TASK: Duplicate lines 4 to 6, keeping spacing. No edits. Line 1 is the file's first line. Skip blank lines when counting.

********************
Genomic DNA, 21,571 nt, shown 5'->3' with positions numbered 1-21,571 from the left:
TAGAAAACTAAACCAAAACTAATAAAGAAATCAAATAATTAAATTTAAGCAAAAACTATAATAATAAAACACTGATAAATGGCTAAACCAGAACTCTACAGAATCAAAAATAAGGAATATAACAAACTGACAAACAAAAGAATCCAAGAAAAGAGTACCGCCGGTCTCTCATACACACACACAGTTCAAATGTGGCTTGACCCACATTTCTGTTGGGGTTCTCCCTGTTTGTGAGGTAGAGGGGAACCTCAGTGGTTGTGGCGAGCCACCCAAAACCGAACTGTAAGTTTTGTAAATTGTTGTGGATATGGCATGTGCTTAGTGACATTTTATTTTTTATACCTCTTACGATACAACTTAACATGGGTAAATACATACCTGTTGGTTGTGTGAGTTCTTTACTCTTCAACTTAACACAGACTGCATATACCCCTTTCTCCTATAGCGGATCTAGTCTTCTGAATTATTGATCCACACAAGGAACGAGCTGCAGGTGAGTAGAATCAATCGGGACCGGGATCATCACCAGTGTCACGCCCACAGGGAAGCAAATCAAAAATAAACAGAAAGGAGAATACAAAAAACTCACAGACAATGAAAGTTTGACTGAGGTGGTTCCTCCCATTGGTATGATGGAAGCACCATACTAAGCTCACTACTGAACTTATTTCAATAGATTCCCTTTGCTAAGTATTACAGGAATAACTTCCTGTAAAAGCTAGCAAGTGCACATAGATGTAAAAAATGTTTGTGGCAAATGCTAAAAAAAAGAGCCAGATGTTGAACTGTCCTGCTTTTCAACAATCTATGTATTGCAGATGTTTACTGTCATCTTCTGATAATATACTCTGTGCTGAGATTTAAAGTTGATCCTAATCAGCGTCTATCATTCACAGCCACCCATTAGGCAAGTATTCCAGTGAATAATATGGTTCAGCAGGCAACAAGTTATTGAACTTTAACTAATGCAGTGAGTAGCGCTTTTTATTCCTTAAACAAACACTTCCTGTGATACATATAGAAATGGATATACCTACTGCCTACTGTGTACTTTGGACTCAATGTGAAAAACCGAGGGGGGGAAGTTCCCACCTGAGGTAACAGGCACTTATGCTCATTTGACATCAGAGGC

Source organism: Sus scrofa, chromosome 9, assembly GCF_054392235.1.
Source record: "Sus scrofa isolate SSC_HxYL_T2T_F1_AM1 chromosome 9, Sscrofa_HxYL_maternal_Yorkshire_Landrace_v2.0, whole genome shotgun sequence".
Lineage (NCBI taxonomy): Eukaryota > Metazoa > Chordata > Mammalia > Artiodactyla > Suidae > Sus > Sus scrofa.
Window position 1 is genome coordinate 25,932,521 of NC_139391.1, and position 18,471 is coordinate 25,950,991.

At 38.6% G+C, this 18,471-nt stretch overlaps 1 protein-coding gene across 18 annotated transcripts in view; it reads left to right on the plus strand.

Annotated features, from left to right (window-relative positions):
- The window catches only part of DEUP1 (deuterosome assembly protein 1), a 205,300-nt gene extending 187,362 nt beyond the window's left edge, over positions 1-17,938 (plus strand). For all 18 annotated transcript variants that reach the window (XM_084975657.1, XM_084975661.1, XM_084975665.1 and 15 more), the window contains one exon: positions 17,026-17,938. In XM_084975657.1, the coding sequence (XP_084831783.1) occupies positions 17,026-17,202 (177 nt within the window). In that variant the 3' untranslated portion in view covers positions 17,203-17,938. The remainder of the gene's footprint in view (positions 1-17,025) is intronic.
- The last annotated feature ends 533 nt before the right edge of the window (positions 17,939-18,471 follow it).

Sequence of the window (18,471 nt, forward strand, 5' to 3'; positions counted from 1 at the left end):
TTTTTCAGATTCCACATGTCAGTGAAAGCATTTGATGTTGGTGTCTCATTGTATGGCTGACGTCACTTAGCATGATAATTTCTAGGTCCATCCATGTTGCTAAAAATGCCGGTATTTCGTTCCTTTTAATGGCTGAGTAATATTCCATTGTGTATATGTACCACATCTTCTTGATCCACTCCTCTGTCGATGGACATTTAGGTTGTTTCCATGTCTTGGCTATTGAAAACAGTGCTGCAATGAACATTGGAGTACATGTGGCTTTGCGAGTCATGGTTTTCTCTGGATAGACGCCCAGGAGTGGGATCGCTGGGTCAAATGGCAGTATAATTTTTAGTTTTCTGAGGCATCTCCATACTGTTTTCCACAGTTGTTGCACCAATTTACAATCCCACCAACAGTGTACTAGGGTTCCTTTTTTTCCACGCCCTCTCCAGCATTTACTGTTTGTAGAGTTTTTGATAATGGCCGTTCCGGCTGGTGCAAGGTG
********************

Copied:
Source record: "Sus scrofa isolate SSC_HxYL_T2T_F1_AM1 chromosome 9, Sscrofa_HxYL_maternal_Yorkshire_Landrace_v2.0, whole genome shotgun sequence".
Lineage (NCBI taxonomy): Eukaryota > Metazoa > Chordata > Mammalia > Artiodactyla > Suidae > Sus > Sus scrofa.
Window position 1 is genome coordinate 25,932,521 of NC_139391.1, and position 18,471 is coordinate 25,950,991.